The subject of mosque design has occupied me a lot in the last thirty years, and at one point a couple of years back I was invited to speak at a small symposium put on by the Arts Council (and others) in London on this very subject: Spiritual Spaces in an Urban Environment. Up to that point I had considered that a mosque space needed to be traditional because the religion itself was based on tradition and anyway I could not abide all the nouveau trends in mosque architecture which exploited every kind of fashionable technology. I didn’t understand Zaha Hadid type buildings and neither did the audience at the symposium we were participating in. Necessity created the minaret as a means of the call to prayer reaching people from a high point and domes or columnated spaces were arrived at as a way of creating large spaces and were not created out of some religious dogma. However to depart too much from such conventions in the modern context causes consternation and not without cause. After all the human form is a traditional thing, on the form of the first man, It is what gives things meaning. We are looking back down the long corridor of time and it is possible to draw on all that experience.
Modernity has, however thrown a spanner in the works as suddenly creating interior space was not restricted by what could be built by hand and human scale was the first casualty. Technology given birth by the industrial revolution, disconnected architecture from craft and allowed builders, architects and engineers to run riot and create new ways of construction. Tradition was still a powerful influence though and the Victorians created some remarkable structures with strong historical references in wrought iron and glass covering previously unattainable expanses of interior space: the great glasshouses at Kew, the famous dome in Buxton covered in slate which is bigger than St Peters Rome, and many of Britain’s great railway stations.
The amassing of capital and the profit motive was instrumental in the industrialisation of building and remains as the motivator of modernity and what leaves us with all this debate about just what is a spiritual space. Much as I love the beautiful traditional mosques that you will find from Beijing to Fez, attempting such ideas in a western urban environment is extremely difficult. The Paris mosque is maybe the one exception that worked as it conveniently fits a whole block and is more a collection of interior spaces than a building very much as it would integrate into a traditional north African city. And it was utterly north African, built by craftsmen from Morocco and was a model of local cooperation with the opening prayer conducted by Shaykh al-Alawi of Mustaghanem and the then French premier. The Woking mosque worked well being the first in the UK but it was standing on its own in a small park. In general the cliché of minaret and dome mosque that has sprouted up all over the UK and Europe reflects how awkwardly the new communities have attempted to blend into their host communities. To me it’s “in your face” architecture and in many ways understandably provokes the local community. I realise that many people came into the UK who weren’t educated in the fineries of architecture or town planning but even where immigrants were educated as in the USA the results were the same, an awkward blend.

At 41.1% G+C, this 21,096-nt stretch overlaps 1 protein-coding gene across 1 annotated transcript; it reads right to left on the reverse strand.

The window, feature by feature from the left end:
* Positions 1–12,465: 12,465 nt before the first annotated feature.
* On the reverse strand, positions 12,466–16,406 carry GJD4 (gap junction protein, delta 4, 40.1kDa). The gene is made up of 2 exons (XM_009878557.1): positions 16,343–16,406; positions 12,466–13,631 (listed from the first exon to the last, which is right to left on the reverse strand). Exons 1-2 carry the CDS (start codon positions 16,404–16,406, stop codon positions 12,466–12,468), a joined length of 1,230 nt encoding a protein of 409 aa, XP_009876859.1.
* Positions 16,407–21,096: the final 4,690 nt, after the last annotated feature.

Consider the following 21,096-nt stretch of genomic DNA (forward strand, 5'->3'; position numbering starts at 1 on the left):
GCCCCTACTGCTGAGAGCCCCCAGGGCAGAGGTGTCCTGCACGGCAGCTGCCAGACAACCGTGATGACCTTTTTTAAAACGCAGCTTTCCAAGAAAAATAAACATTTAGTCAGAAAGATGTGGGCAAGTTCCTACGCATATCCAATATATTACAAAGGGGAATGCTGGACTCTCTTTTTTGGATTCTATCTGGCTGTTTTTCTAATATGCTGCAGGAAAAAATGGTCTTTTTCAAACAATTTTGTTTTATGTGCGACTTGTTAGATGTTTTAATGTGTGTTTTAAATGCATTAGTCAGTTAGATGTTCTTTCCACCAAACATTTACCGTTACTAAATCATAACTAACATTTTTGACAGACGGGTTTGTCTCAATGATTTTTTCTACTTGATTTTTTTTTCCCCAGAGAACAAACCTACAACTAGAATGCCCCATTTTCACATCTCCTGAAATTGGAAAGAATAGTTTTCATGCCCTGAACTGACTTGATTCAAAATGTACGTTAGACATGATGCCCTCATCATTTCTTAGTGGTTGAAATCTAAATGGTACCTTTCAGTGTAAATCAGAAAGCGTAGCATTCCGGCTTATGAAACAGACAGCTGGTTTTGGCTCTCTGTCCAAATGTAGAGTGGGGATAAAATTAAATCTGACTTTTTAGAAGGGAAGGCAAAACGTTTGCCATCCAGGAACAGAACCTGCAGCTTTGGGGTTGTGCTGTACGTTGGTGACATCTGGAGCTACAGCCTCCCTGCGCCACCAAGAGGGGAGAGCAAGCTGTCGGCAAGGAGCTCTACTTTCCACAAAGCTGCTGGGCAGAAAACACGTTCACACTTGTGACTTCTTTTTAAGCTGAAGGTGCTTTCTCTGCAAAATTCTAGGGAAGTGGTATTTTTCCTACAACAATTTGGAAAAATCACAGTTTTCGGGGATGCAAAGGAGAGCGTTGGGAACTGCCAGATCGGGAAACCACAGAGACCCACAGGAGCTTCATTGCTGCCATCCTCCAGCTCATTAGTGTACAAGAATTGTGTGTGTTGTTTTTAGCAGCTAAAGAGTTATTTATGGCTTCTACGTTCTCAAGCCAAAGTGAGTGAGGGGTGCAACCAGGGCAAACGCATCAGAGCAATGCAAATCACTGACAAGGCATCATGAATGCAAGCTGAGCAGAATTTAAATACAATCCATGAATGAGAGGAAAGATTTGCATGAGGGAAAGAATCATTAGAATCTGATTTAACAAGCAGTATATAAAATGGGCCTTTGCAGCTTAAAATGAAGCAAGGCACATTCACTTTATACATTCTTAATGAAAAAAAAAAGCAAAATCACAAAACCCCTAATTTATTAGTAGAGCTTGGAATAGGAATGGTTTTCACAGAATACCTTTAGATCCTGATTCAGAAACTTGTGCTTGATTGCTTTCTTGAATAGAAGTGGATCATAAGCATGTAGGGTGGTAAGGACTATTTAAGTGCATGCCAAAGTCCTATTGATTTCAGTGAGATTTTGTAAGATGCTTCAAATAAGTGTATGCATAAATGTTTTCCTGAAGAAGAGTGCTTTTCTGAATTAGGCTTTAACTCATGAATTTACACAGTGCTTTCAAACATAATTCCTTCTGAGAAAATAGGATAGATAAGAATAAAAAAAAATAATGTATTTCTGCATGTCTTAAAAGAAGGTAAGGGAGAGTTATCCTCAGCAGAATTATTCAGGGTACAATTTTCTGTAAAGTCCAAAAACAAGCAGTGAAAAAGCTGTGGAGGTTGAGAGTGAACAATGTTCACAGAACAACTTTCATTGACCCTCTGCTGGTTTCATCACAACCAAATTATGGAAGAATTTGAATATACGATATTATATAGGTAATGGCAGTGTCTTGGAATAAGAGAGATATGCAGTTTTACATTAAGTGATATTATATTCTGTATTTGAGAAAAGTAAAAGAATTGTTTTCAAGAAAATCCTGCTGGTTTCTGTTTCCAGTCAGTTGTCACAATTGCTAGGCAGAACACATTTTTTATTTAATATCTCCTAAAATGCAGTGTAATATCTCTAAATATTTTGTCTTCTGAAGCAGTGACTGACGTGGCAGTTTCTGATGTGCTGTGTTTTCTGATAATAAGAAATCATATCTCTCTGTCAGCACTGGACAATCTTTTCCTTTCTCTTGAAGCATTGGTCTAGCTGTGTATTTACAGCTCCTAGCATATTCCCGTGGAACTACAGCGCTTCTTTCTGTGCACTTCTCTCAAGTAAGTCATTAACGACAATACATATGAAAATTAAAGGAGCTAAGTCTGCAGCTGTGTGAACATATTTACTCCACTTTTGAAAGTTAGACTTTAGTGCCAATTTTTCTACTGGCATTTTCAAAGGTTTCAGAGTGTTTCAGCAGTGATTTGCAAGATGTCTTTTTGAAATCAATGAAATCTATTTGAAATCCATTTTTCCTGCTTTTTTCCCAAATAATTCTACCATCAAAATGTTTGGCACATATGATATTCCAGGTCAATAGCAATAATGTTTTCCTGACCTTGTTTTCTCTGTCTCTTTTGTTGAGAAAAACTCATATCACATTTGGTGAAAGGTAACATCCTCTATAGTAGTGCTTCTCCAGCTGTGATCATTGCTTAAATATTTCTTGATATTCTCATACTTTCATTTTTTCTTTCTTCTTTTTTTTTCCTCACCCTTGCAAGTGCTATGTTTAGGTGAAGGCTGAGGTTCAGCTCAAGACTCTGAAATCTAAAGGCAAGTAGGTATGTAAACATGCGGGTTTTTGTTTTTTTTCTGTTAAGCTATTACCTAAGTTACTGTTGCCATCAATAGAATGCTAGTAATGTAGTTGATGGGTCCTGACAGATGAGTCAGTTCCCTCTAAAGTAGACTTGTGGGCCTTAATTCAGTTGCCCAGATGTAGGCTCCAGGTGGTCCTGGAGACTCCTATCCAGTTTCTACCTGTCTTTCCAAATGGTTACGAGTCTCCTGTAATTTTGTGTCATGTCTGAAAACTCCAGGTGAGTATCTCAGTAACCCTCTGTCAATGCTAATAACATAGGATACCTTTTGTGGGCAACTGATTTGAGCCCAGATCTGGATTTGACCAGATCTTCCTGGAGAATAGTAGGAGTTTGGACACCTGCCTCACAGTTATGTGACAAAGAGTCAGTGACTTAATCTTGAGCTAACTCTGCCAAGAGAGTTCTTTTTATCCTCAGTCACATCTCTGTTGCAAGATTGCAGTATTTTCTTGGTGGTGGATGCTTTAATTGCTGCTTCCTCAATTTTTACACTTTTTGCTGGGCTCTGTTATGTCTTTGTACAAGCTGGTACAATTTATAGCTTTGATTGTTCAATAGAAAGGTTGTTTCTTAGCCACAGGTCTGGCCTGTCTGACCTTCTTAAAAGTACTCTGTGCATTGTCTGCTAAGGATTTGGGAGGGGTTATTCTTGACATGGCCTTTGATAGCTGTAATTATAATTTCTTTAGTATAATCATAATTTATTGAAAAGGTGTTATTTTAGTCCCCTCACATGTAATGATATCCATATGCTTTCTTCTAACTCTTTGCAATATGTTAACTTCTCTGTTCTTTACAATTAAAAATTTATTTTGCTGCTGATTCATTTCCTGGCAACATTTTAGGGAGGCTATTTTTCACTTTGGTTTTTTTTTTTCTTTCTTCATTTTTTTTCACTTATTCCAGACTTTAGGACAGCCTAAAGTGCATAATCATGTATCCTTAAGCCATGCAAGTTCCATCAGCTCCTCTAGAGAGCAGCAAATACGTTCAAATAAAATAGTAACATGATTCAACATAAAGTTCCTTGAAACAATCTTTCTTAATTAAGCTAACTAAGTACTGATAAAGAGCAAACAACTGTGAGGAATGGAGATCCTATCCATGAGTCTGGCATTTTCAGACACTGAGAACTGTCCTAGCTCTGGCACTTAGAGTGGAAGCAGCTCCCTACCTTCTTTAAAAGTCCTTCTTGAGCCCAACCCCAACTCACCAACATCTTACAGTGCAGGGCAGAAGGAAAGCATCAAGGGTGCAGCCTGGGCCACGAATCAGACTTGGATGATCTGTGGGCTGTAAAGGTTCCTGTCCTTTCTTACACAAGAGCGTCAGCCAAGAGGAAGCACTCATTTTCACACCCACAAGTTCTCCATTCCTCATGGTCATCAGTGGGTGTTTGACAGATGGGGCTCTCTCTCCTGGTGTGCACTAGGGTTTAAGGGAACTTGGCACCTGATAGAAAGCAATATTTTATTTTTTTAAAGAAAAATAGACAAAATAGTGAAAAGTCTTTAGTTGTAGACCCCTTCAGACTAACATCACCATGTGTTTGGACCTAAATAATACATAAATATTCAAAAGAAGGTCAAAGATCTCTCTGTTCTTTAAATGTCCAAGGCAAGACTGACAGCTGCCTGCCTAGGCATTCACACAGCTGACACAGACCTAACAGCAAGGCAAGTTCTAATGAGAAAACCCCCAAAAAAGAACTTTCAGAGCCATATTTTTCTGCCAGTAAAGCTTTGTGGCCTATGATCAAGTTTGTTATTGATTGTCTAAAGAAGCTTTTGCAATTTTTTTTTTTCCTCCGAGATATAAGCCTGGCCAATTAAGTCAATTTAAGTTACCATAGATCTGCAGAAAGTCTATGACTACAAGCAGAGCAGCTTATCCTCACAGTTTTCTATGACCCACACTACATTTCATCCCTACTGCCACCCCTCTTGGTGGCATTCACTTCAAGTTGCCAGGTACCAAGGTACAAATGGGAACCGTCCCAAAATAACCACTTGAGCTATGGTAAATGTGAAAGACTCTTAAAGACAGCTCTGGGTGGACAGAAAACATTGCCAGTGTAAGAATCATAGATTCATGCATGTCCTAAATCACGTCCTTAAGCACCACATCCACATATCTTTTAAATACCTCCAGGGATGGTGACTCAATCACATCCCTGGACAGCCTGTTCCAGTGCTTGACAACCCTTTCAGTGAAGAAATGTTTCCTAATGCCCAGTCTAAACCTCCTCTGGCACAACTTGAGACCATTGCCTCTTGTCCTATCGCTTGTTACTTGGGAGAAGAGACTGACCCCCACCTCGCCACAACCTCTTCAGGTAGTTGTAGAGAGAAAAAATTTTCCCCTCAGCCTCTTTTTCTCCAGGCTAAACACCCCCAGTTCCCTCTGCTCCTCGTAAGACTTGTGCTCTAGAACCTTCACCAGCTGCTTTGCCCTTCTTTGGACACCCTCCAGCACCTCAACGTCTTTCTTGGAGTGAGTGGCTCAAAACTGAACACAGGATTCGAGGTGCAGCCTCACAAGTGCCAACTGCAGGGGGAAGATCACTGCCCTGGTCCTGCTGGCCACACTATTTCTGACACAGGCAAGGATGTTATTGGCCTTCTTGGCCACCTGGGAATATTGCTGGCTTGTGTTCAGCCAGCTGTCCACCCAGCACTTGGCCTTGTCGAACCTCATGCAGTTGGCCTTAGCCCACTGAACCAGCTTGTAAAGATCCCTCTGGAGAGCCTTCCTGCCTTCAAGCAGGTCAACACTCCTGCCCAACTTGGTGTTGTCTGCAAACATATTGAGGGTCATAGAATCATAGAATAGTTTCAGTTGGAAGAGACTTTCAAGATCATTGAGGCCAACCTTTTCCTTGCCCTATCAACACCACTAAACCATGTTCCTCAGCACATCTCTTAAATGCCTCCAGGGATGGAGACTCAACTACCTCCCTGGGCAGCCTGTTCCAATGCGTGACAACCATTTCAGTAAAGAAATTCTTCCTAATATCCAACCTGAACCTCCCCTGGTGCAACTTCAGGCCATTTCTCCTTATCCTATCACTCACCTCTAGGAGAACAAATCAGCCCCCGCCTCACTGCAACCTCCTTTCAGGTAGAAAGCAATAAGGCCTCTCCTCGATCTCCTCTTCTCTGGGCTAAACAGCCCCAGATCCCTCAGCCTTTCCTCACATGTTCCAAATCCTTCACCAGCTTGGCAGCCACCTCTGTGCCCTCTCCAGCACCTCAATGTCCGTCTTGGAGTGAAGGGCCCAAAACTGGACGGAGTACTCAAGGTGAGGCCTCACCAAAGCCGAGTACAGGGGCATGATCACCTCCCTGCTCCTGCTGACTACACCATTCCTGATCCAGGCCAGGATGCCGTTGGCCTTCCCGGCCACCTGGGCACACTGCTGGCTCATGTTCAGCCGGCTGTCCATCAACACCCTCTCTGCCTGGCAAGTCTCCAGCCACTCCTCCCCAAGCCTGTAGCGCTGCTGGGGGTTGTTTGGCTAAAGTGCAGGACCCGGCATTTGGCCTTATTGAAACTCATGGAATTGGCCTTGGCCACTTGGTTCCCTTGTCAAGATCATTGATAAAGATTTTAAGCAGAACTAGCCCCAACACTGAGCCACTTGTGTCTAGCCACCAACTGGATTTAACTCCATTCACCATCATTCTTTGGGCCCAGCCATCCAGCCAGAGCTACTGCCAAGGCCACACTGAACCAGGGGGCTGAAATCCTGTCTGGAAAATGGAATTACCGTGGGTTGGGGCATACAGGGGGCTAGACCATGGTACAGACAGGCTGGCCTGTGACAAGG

Of late I have been thinking that one possible urban solution is to create a space for retreat off the street for anyone who is in need of spiritual solace, or just to rest your feet without having to pay for a coffee. It can be like the prayer spaces that have cropped up in airports, football stadiums and even office blocks and factories. When walking through central London recently I was intensely aware of a need of something to counter the horrific commercial pressure everywhere. Non-denominational prayer spaces seemed like an obvious answer paid for by banks. Maybe if people learned the basic good manners of sharing a prayer space they might learn the manners of building a mosque (or a temple, synagogue or whatever) in an unwelcoming environment.
In a remote country situation the hitech modern solution seems inappropriate and a design driven by indigenous building techniques is best and probably cheapest and then you are fairly safe. My own choice is to avoid prestressed concrete, steel and ‘hard’ cement products produced by high firing techniques. A building constructed from say adobe bricks with a wooden or vaulted roof has an unrivalled stillness and beauty that is effortlessly a spiritual space. The actual design, proportions and details can also reflect calm and stillness but these are more conditioned by cultural and artistic factors. The community who will use it can, if at all possible, also help in the construction which helps bind them to it for ever. But importing all that into an urban context is well nigh impossible. Health and Safety stop it dead. And even in a remote situation there will still be legal and cultural hurdles to cross. All the courtesies required in the Cambridge case still apply, but it is just less complex.
Ultimately, any building is like a glove on a hand and is no better or worse than the vision, aspiration and abilities of the community of men and women who build it which is why architecture can tell you so much about history and about our forbears and what they were up to. Architects should of course be the servants of their clients but the intention behind such things as mosques is what produces the final result and when you walk into such a mosque for the first time you meet that intention full on.
Perhaps a simple way of ensuring harmonious integration with local surroundings is by using existing buildings. There are, for example, so many vacant churches in Britain, and it’s a shame to see them just being left to rot, or become another Tesco Metro. There are plans to turn a beautiful 18th century church in my area in to a gym, which is apt! In Church Going, Larkin wrote (and this was in the 50s!):
I sign the book, donate an Irish sixpence,
Reflect the place was not worth stopping for.
Yet stop I did: in fact I often do,
And always end much at a loss like this,
Wondering what to look for; wondering, too,
When churches fall completely out of use
What we shall turn them into, if we shall keep
A few cathedrals chronically on show,
Their parchment, plate and pyx in locked cases,
And let the rest rent-free to rain and sheep.
Shall we avoid them as unlucky places?